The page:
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The 19th Century Harem and Egypt and Syria

There is ample evidence of a tendency in progressive Western culture to deplore polygamy, slavery, the harem, and the inferior status of women, even though there is also evidence of oppression of women in Western culture. What makes the status of women particularly noteworthy in Islam, however, is that their institutional inferiority as a matter of what could be called cultural policy has survived or been reinvigorated in the face of progressive tendencies in non-Islamic cultures. As Croutier says, "Islam holds women in particularly low esteem, considering them intellectually dull, spiritually vapid, valuable only to satisfy the passions of their masters and provide them male heirs. 'Woman is a field, a sort of property that a husband may use or abuse as he sees fit,' says the Koran." This doctrine of women, recognizable in the history of Islamic countries to the present day, is consistent with such traditions as polygamy, slavery, and the institution of the harem and is widely perceived as retrogressive. However, Croutier explains Mohammed's "altruistic intentions when he sanctioned polygamy, seeing it as a solution to the pre-Islamic practice of female infanticide, as well as a practical way to deal with the surplus female population." To put it another way, the rationale behind institutional polygamy, while undoubtedly meant to serve the interests of men in the culture (who could divorce their wives more or less at will), also had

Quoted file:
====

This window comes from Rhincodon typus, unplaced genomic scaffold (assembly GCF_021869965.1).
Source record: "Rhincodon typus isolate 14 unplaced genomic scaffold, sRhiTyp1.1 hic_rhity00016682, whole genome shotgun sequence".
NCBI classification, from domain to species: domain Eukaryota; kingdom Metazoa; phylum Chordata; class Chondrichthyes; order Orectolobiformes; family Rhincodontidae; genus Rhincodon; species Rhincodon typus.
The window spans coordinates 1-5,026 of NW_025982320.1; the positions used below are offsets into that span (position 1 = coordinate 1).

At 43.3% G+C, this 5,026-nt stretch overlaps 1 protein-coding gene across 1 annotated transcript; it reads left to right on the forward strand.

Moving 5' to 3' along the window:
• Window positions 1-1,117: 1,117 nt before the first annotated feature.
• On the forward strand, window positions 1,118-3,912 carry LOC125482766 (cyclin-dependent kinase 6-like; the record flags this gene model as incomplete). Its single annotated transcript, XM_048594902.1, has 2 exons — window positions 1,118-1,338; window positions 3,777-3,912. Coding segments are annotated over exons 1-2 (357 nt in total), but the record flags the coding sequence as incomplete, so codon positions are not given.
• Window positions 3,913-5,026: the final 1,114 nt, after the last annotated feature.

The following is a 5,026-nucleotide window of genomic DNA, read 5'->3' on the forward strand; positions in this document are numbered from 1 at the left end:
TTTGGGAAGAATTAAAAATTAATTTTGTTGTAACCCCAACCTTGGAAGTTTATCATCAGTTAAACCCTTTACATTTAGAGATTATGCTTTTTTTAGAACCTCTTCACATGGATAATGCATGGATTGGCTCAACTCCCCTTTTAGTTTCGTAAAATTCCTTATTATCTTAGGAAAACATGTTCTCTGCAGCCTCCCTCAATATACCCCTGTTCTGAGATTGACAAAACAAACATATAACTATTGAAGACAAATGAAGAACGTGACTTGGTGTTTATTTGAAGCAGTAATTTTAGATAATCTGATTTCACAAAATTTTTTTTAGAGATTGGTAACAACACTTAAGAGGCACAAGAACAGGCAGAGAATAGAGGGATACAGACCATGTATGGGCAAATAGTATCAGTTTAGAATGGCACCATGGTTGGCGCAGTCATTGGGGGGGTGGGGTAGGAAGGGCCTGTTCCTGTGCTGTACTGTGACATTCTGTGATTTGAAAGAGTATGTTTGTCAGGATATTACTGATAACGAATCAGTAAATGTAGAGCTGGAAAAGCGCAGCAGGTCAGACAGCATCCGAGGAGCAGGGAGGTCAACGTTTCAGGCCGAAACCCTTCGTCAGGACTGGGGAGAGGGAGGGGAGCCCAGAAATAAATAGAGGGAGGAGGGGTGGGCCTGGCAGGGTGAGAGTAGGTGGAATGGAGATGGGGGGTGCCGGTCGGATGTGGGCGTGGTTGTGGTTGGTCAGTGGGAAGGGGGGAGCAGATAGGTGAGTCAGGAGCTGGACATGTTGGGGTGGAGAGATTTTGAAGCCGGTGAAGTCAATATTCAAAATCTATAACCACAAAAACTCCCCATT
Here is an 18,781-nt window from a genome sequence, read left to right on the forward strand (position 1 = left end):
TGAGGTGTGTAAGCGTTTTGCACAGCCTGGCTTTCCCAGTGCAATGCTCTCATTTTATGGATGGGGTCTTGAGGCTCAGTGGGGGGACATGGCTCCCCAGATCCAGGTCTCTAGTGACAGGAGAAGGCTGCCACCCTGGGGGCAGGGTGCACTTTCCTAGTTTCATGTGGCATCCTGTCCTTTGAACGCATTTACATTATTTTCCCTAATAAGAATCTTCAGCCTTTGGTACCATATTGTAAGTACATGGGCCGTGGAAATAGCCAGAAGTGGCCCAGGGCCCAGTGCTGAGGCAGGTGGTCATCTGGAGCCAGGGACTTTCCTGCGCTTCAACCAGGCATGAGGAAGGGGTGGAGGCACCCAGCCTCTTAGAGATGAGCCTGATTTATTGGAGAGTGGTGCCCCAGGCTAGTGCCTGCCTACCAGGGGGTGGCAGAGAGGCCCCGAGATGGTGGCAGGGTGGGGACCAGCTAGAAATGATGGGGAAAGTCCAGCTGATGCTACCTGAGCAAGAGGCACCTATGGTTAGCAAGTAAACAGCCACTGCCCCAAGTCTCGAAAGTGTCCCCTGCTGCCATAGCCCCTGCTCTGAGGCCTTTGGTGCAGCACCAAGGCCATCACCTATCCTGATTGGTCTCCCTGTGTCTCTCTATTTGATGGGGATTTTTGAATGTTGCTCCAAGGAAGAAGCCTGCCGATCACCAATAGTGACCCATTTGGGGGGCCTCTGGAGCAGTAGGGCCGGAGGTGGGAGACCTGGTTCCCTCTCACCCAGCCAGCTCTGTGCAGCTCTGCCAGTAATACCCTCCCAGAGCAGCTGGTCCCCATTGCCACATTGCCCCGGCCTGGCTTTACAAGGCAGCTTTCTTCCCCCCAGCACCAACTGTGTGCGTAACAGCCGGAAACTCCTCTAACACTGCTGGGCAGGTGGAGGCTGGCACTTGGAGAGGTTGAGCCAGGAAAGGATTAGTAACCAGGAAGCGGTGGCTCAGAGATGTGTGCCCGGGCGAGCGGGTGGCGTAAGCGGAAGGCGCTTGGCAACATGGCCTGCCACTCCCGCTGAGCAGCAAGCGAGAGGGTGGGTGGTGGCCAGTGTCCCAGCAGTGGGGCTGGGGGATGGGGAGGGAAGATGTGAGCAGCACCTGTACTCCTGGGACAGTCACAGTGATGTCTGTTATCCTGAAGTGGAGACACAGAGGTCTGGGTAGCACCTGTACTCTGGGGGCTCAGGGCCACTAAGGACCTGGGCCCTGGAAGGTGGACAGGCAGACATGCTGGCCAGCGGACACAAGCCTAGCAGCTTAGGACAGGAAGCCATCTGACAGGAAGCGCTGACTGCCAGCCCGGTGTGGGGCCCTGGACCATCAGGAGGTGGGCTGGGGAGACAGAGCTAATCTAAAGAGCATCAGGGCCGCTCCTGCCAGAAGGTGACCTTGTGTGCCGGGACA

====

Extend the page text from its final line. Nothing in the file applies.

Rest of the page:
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The 19th Century Harem and Egypt and Syria. (1969, December 31). In Retrieved 12:53, October 24, 2014, from
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